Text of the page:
I couldn’t be happier to make this announcement: LeanPath has hired the world’s SECOND fulltime Food Waste Fighting Chef, Sam Evangelista. Yours truly was the first, something I’ll always be proud of. And trust me, with the size of the food waste problem, there’s room for two!
LeanPath works in a lot of kitchens. Over 1,200 in more than 20 countries. Our tracking and analytics help these teams understand where their food waste is coming from and why it’s happening. Once they understand that, I work with a lot of them to then figure out strategies to start preventing the waste from happening.
Hard to believe that it has been a year since I hung up my toque and became the World’s First Food Waste Fighting Chef here at LeanPath. Over the past year, it has been a deep dive into learning all I can about the global scale of food waste. The problem is big--really big--and we need to teach, train, inspire and help all those out there on the front line every day to do their part to combat this global crisis.
It’s interesting: the more I teach, the more I learn. Most of my learning has come from talking with the chefs that utilize LeanPath to simply take control of their food waste. Throughout our discussions, there are always common themes that come to light. Here is a brief list of the top things I have learned over this past year from the chefs and cooks I have had the pleasure of working with.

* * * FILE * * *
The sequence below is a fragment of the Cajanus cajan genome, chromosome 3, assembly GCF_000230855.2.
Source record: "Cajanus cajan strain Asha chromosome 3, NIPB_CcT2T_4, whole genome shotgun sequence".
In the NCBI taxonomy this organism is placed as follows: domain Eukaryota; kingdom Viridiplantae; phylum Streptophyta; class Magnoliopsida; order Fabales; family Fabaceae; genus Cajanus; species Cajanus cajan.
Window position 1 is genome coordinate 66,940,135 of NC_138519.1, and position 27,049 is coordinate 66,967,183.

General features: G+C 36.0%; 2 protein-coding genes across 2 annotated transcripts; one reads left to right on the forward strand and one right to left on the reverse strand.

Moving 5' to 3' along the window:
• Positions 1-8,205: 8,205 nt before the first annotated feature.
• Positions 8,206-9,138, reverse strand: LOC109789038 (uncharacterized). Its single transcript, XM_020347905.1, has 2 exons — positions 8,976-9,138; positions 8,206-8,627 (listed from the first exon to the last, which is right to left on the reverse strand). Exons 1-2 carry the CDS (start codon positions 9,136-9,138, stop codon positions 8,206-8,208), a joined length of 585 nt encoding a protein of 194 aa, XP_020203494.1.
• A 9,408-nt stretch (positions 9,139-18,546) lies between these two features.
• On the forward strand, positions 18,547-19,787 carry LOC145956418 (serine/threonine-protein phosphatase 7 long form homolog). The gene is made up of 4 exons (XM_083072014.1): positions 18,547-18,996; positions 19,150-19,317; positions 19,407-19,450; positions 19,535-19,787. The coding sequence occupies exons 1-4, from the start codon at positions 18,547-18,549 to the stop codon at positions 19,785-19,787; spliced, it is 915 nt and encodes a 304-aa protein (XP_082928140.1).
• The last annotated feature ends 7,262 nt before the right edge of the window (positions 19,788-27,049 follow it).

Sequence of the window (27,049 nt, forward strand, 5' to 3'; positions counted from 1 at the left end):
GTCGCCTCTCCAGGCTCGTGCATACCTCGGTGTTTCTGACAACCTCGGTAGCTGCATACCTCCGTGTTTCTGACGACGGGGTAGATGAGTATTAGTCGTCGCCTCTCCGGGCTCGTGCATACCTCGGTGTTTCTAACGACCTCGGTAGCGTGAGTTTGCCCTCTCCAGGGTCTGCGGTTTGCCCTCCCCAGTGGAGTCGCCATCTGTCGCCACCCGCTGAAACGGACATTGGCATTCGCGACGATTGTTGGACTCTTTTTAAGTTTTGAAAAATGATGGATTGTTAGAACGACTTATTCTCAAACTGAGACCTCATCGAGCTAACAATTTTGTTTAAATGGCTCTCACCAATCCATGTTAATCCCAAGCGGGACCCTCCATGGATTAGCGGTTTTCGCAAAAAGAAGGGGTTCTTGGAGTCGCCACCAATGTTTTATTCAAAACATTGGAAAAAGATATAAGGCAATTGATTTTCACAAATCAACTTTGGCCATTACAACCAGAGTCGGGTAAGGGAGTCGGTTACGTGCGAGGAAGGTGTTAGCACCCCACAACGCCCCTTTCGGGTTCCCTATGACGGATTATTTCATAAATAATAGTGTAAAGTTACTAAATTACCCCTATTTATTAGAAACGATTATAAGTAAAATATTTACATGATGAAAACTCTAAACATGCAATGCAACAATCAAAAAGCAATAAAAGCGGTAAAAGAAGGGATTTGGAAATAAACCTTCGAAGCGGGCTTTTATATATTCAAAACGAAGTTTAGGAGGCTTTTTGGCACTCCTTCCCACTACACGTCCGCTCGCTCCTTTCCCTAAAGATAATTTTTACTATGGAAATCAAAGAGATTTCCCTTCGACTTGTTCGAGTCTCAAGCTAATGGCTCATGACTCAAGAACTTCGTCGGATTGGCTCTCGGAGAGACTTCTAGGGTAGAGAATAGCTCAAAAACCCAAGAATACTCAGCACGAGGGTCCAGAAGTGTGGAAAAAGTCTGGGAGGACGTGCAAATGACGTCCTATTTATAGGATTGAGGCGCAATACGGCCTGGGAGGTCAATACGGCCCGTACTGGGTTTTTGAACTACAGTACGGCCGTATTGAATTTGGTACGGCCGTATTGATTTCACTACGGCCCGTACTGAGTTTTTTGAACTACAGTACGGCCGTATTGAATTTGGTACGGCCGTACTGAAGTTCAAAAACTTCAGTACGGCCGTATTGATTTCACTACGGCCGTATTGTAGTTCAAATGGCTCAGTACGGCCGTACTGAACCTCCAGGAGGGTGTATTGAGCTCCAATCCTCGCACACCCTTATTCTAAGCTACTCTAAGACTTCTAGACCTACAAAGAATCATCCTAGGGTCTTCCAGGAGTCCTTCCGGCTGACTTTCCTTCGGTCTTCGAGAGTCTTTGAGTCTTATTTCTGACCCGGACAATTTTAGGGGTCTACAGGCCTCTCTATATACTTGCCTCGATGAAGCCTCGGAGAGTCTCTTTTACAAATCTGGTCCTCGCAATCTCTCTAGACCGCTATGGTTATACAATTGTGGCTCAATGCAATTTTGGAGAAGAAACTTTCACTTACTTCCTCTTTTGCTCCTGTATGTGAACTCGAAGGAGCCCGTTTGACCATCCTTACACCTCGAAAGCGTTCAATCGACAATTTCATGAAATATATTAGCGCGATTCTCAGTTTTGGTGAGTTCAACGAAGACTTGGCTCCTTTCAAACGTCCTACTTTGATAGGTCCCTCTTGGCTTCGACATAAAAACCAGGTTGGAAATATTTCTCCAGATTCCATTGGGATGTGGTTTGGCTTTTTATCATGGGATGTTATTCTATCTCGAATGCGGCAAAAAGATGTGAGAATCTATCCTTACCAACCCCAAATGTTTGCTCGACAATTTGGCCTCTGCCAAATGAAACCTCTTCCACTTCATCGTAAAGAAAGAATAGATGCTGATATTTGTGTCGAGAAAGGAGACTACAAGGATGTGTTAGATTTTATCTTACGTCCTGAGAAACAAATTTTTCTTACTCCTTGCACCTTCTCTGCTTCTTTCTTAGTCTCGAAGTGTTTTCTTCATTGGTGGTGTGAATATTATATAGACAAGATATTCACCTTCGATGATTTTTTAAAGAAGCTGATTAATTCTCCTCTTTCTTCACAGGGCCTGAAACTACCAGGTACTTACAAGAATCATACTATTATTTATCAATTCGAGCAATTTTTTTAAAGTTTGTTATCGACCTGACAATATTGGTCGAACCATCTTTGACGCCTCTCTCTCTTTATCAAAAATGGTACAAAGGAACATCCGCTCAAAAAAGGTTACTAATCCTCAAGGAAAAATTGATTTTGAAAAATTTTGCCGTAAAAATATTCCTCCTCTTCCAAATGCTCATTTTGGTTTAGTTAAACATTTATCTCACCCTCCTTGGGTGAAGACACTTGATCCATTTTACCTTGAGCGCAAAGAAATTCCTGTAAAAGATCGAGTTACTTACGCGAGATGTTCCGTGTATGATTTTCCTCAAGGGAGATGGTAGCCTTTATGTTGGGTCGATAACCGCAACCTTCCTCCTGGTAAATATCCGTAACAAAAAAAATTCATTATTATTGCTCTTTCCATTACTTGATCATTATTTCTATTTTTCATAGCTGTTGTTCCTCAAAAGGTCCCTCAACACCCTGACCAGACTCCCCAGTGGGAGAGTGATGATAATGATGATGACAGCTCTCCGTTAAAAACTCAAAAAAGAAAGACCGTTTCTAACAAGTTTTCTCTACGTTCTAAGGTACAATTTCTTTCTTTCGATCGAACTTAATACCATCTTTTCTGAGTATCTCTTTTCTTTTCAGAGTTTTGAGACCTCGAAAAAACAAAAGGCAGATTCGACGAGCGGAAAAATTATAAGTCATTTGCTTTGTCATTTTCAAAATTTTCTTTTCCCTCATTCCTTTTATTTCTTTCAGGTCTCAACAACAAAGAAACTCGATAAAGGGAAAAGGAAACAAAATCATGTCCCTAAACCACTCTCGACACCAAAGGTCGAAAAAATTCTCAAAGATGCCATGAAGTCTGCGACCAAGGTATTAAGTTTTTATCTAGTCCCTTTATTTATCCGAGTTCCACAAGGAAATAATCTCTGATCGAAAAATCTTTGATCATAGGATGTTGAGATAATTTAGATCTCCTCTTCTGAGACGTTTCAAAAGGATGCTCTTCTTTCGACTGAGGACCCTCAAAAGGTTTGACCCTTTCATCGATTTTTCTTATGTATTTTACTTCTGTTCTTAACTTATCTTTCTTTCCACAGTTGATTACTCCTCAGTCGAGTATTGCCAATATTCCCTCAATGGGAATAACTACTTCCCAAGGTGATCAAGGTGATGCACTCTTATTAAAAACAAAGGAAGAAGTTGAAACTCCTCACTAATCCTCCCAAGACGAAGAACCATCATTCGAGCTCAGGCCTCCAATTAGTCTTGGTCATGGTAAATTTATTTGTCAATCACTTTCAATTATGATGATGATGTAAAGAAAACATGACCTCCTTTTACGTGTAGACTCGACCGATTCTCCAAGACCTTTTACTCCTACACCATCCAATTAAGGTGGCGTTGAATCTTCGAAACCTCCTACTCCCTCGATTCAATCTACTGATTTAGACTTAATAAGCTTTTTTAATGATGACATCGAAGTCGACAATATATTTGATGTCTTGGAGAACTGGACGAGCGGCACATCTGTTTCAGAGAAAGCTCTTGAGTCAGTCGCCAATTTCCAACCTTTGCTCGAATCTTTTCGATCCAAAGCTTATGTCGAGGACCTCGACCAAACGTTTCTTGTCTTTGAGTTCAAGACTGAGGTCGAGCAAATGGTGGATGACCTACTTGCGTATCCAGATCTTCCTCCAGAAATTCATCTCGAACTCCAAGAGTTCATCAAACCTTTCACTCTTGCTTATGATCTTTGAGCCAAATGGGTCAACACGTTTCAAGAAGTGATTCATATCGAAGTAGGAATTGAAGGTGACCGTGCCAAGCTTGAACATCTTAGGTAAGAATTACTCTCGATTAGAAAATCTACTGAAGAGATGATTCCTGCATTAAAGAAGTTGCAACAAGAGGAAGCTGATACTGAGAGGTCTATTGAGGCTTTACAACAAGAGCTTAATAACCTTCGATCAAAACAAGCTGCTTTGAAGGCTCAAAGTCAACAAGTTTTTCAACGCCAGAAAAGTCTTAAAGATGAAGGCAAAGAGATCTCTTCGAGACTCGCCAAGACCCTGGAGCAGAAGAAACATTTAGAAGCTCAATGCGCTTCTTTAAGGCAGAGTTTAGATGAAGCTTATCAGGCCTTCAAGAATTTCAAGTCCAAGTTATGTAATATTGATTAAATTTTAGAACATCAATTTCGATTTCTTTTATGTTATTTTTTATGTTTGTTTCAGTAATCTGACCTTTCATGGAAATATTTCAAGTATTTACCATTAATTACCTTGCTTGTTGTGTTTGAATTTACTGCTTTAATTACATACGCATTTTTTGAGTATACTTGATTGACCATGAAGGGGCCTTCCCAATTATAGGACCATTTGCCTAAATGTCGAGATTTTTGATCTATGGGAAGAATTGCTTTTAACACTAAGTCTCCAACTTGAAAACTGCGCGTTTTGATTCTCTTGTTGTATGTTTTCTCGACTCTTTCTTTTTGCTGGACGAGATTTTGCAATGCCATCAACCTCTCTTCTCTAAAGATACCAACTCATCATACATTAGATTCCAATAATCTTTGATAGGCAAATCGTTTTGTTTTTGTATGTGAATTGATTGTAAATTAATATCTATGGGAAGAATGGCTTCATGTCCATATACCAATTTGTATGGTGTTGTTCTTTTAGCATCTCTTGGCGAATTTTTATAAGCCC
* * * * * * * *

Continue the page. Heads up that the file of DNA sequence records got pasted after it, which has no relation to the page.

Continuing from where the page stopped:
It’s like any other priority in the kitchen: if chefs and managers don’t reinforce the message that food waste prevention matters, staff can easily lose focus. Your daily or weekly pre-shift meetings are one of the best opportunities to reinforce your priorities. Here are a few ways to keep your team focused on food waste.
We’ve all been to a catered event, whether it was a buffet or a plated meal, a business luncheon or a wedding reception, a breakfast line brimming with scrambled eggs and bacon or a break table piled high with pastries. But I’ll bet you’ve never been to a catered event that ran out of food.
Overproduction is a given for most caterers, because if they run out of food, there’s not a kitchen in the back to prep anything more. And more than with onsite dining, the host of a catered event carries more responsibility for their guests’ happiness, and a caterer doesn’t want them to be unhappy. In my years as a chef, I’ve seen events that have half of the food ordered -- or more -- go uneaten.
This type of food waste is the inconvenient truth of running and organizing a catering event. All the chefs, planners and attendees know it’s happening, nobody likes it, but we struggle with how to fix the problem.